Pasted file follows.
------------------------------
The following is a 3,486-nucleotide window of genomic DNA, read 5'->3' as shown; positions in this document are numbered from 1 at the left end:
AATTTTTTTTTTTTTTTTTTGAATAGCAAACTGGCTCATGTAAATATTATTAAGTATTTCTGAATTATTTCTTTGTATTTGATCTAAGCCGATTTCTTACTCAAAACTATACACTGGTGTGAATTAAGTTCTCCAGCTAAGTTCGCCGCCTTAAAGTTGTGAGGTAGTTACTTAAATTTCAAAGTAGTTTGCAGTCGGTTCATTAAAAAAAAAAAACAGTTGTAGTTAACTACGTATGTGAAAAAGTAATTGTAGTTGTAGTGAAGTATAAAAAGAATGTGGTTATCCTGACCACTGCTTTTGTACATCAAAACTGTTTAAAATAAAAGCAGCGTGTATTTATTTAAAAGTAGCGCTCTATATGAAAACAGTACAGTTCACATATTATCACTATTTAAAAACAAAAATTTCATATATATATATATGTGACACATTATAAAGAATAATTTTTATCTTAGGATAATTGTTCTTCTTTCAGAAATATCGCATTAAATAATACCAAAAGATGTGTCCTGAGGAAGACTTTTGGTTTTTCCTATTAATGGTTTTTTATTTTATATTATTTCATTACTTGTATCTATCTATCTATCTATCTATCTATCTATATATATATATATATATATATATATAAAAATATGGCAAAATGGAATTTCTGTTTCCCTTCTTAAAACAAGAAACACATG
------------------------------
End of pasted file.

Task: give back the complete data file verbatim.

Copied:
The following is a 3,486-nucleotide window of genomic DNA, read 5'->3' as shown; positions in this document are numbered from 1 at the left end:
AATTTTTTTTTTTTTTTTTTGAATAGCAAACTGGCTCATGTAAATATTATTAAGTATTTCTGAATTATTTCTTTGTATTTGATCTAAGCCGATTTCTTACTCAAAACTATACACTGGTGTGAATTAAGTTCTCCAGCTAAGTTCGCCGCCTTAAAGTTGTGAGGTAGTTACTTAAATTTCAAAGTAGTTTGCAGTCGGTTCATTAAAAAAAAAAAACAGTTGTAGTTAACTACGTATGTGAAAAAGTAATTGTAGTTGTAGTGAAGTATAAAAAGAATGTGGTTATCCTGACCACTGCTTTTGTACATCAAAACTGTTTAAAATAAAAGCAGCGTGTATTTATTTAAAAGTAGCGCTCTATATGAAAACAGTACAGTTCACATATTATCACTATTTAAAAACAAAAATTTCATATATATATATATGTGACACATTATAAAGAATAATTTTTATCTTAGGATAATTGTTCTTCTTTCAGAAATATCGCATTAAATAATACCAAAAGATGTGTCCTGAGGAAGACTTTTGGTTTTTCCTATTAATGGTTTTTTATTTTATATTATTTCATTACTTGTATCTATCTATCTATCTATCTATCTATCTATATATATATATATATATATATATATAAAAATATGGCAAAATGGAATTTCTGTTTCCCTTCTTAAAACAAGAAACACATG